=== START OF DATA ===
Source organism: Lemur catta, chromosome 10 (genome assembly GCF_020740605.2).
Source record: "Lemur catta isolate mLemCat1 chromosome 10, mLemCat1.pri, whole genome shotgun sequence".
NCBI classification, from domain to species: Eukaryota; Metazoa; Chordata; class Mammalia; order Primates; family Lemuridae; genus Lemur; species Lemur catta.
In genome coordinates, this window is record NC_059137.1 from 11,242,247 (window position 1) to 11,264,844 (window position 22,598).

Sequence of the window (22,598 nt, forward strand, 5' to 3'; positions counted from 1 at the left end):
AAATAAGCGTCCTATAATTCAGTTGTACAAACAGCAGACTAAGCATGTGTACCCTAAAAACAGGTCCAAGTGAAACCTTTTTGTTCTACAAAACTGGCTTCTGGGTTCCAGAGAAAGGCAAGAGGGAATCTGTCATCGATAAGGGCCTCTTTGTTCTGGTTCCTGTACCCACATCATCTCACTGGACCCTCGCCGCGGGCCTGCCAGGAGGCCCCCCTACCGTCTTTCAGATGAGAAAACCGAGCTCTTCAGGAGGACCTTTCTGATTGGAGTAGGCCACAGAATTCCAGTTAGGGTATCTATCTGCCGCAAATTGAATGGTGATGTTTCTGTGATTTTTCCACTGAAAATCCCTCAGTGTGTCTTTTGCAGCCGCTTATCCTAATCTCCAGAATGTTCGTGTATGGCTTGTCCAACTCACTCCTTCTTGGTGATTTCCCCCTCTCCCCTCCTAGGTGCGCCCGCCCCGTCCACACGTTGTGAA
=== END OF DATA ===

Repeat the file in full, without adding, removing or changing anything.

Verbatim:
Source organism: Lemur catta, chromosome 10 (genome assembly GCF_020740605.2).
Source record: "Lemur catta isolate mLemCat1 chromosome 10, mLemCat1.pri, whole genome shotgun sequence".
NCBI classification, from domain to species: Eukaryota; Metazoa; Chordata; class Mammalia; order Primates; family Lemuridae; genus Lemur; species Lemur catta.
In genome coordinates, this window is record NC_059137.1 from 11,242,247 (window position 1) to 11,264,844 (window position 22,598).

Sequence of the window (22,598 nt, forward strand, 5' to 3'; positions counted from 1 at the left end):
AAATAAGCGTCCTATAATTCAGTTGTACAAACAGCAGACTAAGCATGTGTACCCTAAAAACAGGTCCAAGTGAAACCTTTTTGTTCTACAAAACTGGCTTCTGGGTTCCAGAGAAAGGCAAGAGGGAATCTGTCATCGATAAGGGCCTCTTTGTTCTGGTTCCTGTACCCACATCATCTCACTGGACCCTCGCCGCGGGCCTGCCAGGAGGCCCCCCTACCGTCTTTCAGATGAGAAAACCGAGCTCTTCAGGAGGACCTTTCTGATTGGAGTAGGCCACAGAATTCCAGTTAGGGTATCTATCTGCCGCAAATTGAATGGTGATGTTTCTGTGATTTTTCCACTGAAAATCCCTCAGTGTGTCTTTTGCAGCCGCTTATCCTAATCTCCAGAATGTTCGTGTATGGCTTGTCCAACTCACTCCTTCTTGGTGATTTCCCCCTCTCCCCTCCTAGGTGCGCCCGCCCCGTCCACACGTTGTGAA